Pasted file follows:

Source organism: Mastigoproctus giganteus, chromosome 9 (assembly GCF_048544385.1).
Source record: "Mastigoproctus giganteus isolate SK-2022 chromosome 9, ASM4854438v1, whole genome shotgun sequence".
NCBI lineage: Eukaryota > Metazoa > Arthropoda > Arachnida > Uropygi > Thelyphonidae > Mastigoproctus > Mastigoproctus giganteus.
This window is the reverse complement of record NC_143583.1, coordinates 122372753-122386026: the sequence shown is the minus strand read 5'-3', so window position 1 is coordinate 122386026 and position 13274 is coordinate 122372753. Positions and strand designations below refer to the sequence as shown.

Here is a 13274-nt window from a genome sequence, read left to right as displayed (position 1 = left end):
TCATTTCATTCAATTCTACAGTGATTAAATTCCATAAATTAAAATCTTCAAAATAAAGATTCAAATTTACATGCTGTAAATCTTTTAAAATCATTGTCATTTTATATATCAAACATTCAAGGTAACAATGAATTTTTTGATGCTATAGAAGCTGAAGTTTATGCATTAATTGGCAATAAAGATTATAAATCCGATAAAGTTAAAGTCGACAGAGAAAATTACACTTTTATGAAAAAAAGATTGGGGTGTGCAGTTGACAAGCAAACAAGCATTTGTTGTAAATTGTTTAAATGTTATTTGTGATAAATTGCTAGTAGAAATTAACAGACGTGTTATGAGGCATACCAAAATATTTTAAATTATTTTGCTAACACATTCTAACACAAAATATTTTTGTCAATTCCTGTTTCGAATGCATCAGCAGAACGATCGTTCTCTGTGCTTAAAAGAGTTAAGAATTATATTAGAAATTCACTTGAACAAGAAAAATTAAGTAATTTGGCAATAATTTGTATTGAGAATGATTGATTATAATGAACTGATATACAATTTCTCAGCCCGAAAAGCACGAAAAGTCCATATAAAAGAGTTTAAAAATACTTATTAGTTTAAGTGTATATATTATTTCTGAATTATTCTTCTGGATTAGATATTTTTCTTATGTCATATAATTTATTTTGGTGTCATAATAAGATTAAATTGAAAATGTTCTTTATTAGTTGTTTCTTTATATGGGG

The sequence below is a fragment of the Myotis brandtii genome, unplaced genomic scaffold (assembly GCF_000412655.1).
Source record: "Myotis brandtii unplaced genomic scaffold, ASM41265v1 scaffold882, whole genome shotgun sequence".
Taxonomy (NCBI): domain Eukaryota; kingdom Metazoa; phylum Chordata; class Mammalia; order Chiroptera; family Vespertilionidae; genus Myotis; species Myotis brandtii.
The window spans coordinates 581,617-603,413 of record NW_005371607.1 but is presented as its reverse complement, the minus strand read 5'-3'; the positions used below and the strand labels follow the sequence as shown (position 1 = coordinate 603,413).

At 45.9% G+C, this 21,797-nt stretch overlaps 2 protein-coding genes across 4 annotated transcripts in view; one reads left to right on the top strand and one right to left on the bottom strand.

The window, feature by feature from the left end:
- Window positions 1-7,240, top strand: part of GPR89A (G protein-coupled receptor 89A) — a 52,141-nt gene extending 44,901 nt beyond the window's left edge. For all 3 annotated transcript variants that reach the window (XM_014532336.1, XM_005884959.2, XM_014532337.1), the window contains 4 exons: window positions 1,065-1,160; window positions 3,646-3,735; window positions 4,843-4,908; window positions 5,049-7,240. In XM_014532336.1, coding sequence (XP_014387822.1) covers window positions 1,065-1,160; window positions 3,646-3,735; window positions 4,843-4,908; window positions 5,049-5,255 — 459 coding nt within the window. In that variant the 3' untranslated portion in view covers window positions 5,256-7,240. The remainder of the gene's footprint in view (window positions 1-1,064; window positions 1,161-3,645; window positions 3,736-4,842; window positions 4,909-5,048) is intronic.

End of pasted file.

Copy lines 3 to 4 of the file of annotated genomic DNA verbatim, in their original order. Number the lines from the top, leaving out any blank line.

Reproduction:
NCBI lineage: Eukaryota > Metazoa > Arthropoda > Arachnida > Uropygi > Thelyphonidae > Mastigoproctus > Mastigoproctus giganteus.
This window is the reverse complement of record NC_143583.1, coordinates 122372753-122386026: the sequence shown is the minus strand read 5'-3', so window position 1 is coordinate 122386026 and position 13274 is coordinate 122372753. Positions and strand designations below refer to the sequence as shown.